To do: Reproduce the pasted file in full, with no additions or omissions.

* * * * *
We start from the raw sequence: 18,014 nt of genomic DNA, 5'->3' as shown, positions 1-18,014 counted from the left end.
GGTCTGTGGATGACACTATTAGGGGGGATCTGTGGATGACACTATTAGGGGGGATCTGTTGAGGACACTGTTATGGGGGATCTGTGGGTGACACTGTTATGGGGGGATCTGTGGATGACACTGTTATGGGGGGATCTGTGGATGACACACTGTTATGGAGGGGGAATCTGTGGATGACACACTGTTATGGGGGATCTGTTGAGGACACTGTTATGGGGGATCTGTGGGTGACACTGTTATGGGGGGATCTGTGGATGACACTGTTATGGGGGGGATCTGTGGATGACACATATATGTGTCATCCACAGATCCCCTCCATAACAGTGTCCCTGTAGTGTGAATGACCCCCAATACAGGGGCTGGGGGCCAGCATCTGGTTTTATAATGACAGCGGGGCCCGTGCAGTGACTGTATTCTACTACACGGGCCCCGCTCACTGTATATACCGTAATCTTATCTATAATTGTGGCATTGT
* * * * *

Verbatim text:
We start from the raw sequence: 18,014 nt of genomic DNA, 5'->3' as shown, positions 1-18,014 counted from the left end.
GGTCTGTGGATGACACTATTAGGGGGGATCTGTGGATGACACTATTAGGGGGGATCTGTTGAGGACACTGTTATGGGGGATCTGTGGGTGACACTGTTATGGGGGGATCTGTGGATGACACTGTTATGGGGGGATCTGTGGATGACACACTGTTATGGAGGGGGAATCTGTGGATGACACACTGTTATGGGGGATCTGTTGAGGACACTGTTATGGGGGATCTGTGGGTGACACTGTTATGGGGGGATCTGTGGATGACACTGTTATGGGGGGGATCTGTGGATGACACATATATGTGTCATCCACAGATCCCCTCCATAACAGTGTCCCTGTAGTGTGAATGACCCCCAATACAGGGGCTGGGGGCCAGCATCTGGTTTTATAATGACAGCGGGGCCCGTGCAGTGACTGTATTCTACTACACGGGCCCCGCTCACTGTATATACCGTAATCTTATCTATAATTGTGGCATTGT